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Raymond Kelley

Raymond Kelley, Director of National Legislative Service, Veterans of Foreign Wars

On behalf of the nearly 2 million men and women of the Veterans of Foreign Wars of the United States (VFW) and our Auxiliaries, I would like to thank you for the opportunity to testify on today’s pending legislation.
H.R. 569, Veterans’ Compensation Cost-of-Living Adjustment Act of 2013:
Disabled veterans, their surviving spouses and children depend on their disability and dependency and indemnity compensation to bridge the gap of lost earnings and savings that the veteran’s disability has caused. Each year, veterans wait anxiously to find out if they will receive a cost-of-living adjustment. There is no automatic trigger that increases these forms of compensation for veterans and their dependents. Annually, veterans wait for a separate Act of Congress to provide the same adjustment that is automatic to Social Security beneficiaries.
The VFW supports this legislation that will bring parity to VA disability and survivor recipients’ compensation by providing a COLA beginning December 1, 2013, so long as VA disability, pension and survivor benefits continue to be calculated with the currently used Consumer Price Index – W and not change the calculations for these adjustments to the Chained – Consumer Price Index.
The VFW continues to oppose the “rounding down” of the increase. This is nothing more than a money-saving gimmick that comes at the expense of our veterans and their survivors.
H.R. 570, American Heroes COLA Act:
The VFW agrees with the intent of this bill, which would provide for an automatic trigger for COLA, eliminating the confusion and uncertainty the current process brings. However, with the concerted effort to change the index used to calculate COLA from the Consumer Price Index – W to Chained – Consumer Price Index, the VFW must oppose this bill in its current form. The VFW would provide support if this legislation was amended to provide for the automatic Social Security trigger, therein removing the Congressional step of passing a standalone bill, but maintain the current index to calculate the rate of COLA.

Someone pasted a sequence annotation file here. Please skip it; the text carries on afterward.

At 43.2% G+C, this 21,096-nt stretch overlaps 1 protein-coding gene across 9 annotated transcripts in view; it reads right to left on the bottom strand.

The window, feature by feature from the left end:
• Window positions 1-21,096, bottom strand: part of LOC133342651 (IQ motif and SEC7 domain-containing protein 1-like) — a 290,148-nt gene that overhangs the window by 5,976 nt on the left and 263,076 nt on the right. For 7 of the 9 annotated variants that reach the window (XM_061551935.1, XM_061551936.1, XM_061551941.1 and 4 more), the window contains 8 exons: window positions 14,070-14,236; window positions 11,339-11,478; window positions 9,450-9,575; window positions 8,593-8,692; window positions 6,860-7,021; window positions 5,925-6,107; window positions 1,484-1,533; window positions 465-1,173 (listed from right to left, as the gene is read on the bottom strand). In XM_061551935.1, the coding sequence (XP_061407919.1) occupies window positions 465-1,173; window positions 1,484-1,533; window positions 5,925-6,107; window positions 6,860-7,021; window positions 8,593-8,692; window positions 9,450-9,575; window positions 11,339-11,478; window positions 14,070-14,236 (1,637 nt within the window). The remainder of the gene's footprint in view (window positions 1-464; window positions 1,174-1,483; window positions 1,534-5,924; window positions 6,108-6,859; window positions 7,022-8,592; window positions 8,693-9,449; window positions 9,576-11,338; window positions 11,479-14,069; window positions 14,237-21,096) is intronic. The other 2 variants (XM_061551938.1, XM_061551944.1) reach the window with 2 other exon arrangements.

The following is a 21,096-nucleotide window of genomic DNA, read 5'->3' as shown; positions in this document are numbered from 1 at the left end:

H.R. 602, Veterans 2nd Amendment Protection Act:

The VFW supports H.R. 602, which would provide a layer of protection for veterans who might be seeking or undergoing mental health care for service-related psychological disorders from losing their Second Amendment right. Adding a provision that will require a finding through the legal system that the veteran’s condition causes a danger to him or herself or others will prevent a veteran’s name from being automatically added to federal no-sell lists.

H.R 671, Ruth Moore Act of 2013:
The VFW strongly supports this legislation and believes that it is long overdue. “The Ruth Moore Act of 2013” would relax evidentiary standards for tying mental health conditions to an assault, making it easier for Military Sexual Assault (MST) survivors to receive VA benefits.
Current regulations put a disproportionate burden on the veteran to produce evidence of MST – often years after the event and in an environment which is often unfriendly - in order to prove service-connection for mental health disorders.
With the extraordinarily high incidence of sexual trauma in the military and the failure of many victims to report the trauma to medical or police authorities, it is time Congress amends this restrictive standard. This legislation does that by providing equity to those suffering from post-traumatic stress disorder, anxiety, depression and other mental health diagnoses that are often related to MST.  It puts MST in line with VA’s standard of proof provided to combat veterans who suffer PTSD.  Passage of this bill will allow those who have suffered from sexual violence in the military to get the care and benefits they deserve. The VFW urges Congress to pass this legislation quickly.